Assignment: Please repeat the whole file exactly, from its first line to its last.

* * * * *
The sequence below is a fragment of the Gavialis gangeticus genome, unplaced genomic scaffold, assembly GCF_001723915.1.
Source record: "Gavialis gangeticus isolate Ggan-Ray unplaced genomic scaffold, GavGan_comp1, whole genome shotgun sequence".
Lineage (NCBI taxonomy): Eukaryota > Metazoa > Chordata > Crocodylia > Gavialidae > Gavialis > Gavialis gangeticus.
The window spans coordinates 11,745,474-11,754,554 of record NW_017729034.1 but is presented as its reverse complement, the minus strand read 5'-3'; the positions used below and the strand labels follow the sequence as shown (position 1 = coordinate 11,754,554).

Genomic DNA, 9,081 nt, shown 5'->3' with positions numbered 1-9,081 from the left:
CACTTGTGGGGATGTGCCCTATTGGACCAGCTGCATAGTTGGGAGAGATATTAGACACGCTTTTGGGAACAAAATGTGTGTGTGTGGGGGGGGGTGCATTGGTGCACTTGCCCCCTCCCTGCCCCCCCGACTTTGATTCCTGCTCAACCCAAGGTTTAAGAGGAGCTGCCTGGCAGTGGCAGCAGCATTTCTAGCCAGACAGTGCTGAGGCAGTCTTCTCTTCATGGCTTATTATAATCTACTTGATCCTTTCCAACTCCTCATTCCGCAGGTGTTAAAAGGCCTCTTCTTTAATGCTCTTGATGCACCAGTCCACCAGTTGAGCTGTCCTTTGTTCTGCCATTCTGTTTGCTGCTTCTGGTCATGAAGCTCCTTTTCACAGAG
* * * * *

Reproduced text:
The sequence below is a fragment of the Gavialis gangeticus genome, unplaced genomic scaffold, assembly GCF_001723915.1.
Source record: "Gavialis gangeticus isolate Ggan-Ray unplaced genomic scaffold, GavGan_comp1, whole genome shotgun sequence".
Lineage (NCBI taxonomy): Eukaryota > Metazoa > Chordata > Crocodylia > Gavialidae > Gavialis > Gavialis gangeticus.
The window spans coordinates 11,745,474-11,754,554 of record NW_017729034.1 but is presented as its reverse complement, the minus strand read 5'-3'; the positions used below and the strand labels follow the sequence as shown (position 1 = coordinate 11,754,554).

Genomic DNA, 9,081 nt, shown 5'->3' with positions numbered 1-9,081 from the left:
CACTTGTGGGGATGTGCCCTATTGGACCAGCTGCATAGTTGGGAGAGATATTAGACACGCTTTTGGGAACAAAATGTGTGTGTGTGGGGGGGGGTGCATTGGTGCACTTGCCCCCTCCCTGCCCCCCCGACTTTGATTCCTGCTCAACCCAAGGTTTAAGAGGAGCTGCCTGGCAGTGGCAGCAGCATTTCTAGCCAGACAGTGCTGAGGCAGTCTTCTCTTCATGGCTTATTATAATCTACTTGATCCTTTCCAACTCCTCATTCCGCAGGTGTTAAAAGGCCTCTTCTTTAATGCTCTTGATGCACCAGTCCACCAGTTGAGCTGTCCTTTGTTCTGCCATTCTGTTTGCTGCTTCTGGTCATGAAGCTCCTTTTCACAGAG